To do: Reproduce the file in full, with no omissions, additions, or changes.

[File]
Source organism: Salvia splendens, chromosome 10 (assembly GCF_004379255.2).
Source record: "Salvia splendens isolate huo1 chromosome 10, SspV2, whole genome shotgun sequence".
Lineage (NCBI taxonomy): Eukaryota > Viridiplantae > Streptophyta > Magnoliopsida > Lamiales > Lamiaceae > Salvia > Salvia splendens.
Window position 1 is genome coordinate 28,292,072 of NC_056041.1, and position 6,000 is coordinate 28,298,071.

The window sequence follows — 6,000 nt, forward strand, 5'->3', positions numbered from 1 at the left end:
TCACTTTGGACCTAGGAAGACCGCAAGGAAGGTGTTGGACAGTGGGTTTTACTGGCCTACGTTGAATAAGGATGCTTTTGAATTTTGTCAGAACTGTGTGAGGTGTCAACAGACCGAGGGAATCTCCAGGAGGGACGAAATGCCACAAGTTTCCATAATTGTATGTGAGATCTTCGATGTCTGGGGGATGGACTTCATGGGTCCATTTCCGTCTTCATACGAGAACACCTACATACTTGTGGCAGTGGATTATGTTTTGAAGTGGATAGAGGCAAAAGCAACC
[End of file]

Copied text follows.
Source organism: Salvia splendens, chromosome 10 (assembly GCF_004379255.2).
Source record: "Salvia splendens isolate huo1 chromosome 10, SspV2, whole genome shotgun sequence".
Lineage (NCBI taxonomy): Eukaryota > Viridiplantae > Streptophyta > Magnoliopsida > Lamiales > Lamiaceae > Salvia > Salvia splendens.
Window position 1 is genome coordinate 28,292,072 of NC_056041.1, and position 6,000 is coordinate 28,298,071.

The window sequence follows — 6,000 nt, forward strand, 5'->3', positions numbered from 1 at the left end:
TCACTTTGGACCTAGGAAGACCGCAAGGAAGGTGTTGGACAGTGGGTTTTACTGGCCTACGTTGAATAAGGATGCTTTTGAATTTTGTCAGAACTGTGTGAGGTGTCAACAGACCGAGGGAATCTCCAGGAGGGACGAAATGCCACAAGTTTCCATAATTGTATGTGAGATCTTCGATGTCTGGGGGATGGACTTCATGGGTCCATTTCCGTCTTCATACGAGAACACCTACATACTTGTGGCAGTGGATTATGTTTTGAAGTGGATAGAGGCAAAAGCAACC